By Steph Haeg
“The first number of the RECORD is before you.
From its contents you may be able to divine the object of its publication.
“Briefly, the object is: To establish a medium of intercommunication between the University and its former students;
“Between the old students and their fellow students;
Between the University and parents or guardians of students;
“Between the University and its friends generally.
Secondly, to discuss such topics as will be of general interest to a circle of readers interested in educational matters.
“The RECORD makes no apology for its existence. It may, and may not, fill a long-felt want. We feel as though it ought to receive a cordial welcome from our friends. If it does, it has a raison d’etre. If it does not, it will go to the wall after the first year of its existence.
“At all events, it will stand or fall on its own merits.
“The many kind and encouraging assurances already received, give its editorial staff reason to look to its future hopefully.
“There is no reason for taking a gloomy look. The field of its usefulness is broad enough, and if our friends stand by us, the RECORD’s future is assured.”
The Record’s opening column is one that resonates greatly with me today, reflecting on this history of this newspaper. This issue is dated January 1888; it started as a monthly publication before becoming a weekly one in 1925. The original issue was structured not in the traditional layout that we might recognize, but instead in three columns, any columns as necessary before ending, and then a new story would begin. It contained articles that might puzzle a modern reader of The Record; there is a brief biography of Leif Erickson, a discussion about the Pope and his accomplishments, a brief examination of world happenings and a listing of the current employments of past students.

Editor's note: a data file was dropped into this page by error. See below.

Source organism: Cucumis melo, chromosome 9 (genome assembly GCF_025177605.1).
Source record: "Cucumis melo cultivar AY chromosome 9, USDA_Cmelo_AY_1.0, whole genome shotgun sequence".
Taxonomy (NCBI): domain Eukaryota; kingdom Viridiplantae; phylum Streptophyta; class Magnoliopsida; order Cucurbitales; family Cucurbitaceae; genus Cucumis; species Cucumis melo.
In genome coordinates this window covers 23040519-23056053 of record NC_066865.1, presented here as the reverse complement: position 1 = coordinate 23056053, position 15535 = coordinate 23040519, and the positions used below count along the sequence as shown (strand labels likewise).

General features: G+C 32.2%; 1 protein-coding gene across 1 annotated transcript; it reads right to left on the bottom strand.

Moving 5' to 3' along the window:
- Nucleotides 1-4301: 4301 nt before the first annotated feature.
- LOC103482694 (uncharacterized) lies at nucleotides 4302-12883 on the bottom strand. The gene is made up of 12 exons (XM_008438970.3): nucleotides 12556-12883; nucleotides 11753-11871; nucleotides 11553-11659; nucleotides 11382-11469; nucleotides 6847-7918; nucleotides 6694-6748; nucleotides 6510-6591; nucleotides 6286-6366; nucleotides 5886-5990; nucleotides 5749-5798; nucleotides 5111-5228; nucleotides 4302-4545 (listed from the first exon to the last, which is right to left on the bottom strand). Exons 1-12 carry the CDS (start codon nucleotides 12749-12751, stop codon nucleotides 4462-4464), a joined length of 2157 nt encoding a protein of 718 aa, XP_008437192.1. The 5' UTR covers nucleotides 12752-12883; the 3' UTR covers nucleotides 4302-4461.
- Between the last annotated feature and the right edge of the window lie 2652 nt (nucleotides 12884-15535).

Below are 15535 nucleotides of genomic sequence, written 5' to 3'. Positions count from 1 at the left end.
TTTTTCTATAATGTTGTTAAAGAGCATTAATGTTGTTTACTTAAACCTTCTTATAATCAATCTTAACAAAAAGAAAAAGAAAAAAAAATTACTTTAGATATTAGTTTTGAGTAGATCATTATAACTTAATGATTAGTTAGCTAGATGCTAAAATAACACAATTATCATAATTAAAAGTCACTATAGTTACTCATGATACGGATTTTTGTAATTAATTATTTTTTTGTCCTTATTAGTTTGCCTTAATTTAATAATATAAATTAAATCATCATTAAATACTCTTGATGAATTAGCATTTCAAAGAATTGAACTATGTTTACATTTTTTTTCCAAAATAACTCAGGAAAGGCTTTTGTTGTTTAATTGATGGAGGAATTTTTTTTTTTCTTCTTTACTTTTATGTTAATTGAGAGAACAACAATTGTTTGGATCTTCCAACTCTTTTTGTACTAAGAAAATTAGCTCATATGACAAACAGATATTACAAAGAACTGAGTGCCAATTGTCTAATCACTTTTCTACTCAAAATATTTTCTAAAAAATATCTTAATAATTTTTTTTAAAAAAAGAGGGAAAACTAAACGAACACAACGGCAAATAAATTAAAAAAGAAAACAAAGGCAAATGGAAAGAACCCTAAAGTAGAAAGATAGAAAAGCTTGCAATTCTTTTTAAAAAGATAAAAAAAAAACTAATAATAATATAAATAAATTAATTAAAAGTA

It would be impossible to do a full examination of The Record’s 130 years in the space of this column, but I shall strive to at least cover the basics.
The name of the newspaper, as explained in its launching issue, is due to the founders’ dedication to recording the history of the institution of SJU, drawing comparisons between their endeavors and those of Abbey Chroniclers from the Middle Ages.
CSB was not founded when The Record (then entitled The St. John’s University Record) began, but St. Benedict’s Academy, a “finishing school” for girls gets a mention, deep within the first twelve pages of the newspaper. The paper declares it “A pleasant Christian home for young ladies.”
CSB did not have their own student newspaper for some time, until 1965, and the tenure of these newspapers was often rocky, in contrast to The Record’s steady presence on campus. Their first newspaper was called The Torch, and lasted until 1973. Its successor, Vitae, ran from 1973-1976, followed by The Cable (1976-1987), Independent (1987-1998) and finally The Saints (1998-1999). In the year 2000, The Record became the newspaper of both campuses.
But the relationship between CSB and The Record is a bit more complicated than it might seem. In 1968, The Record teamed up with The Torch, advocating for the union of the two colleges. And to show their support for the merging of campuses, they ran a joint issue. This action was highly criticized by many members of the community (CSB and SJU would reject a full merger in 1969, instead opting for the coordinated relationship that exists today), but the issue represented in many ways the future of both the campuses, and the newspaper itself.
A campus newspaper can and should be many things. As an historian, going through old issues of The Record has shown the evolving values of campus. It’s an invaluable resource, providing a glimpse into the lives that people were living, what people were talking about, and what we consider to be important. The Record has lasted an incredible 130 years, and is still going strong, and that is certainly something to be proud of.
As the editorial board of the 1888 St. John’s University Record noted, if our friends stand by us, The Record’s future looks to be in pretty good hands.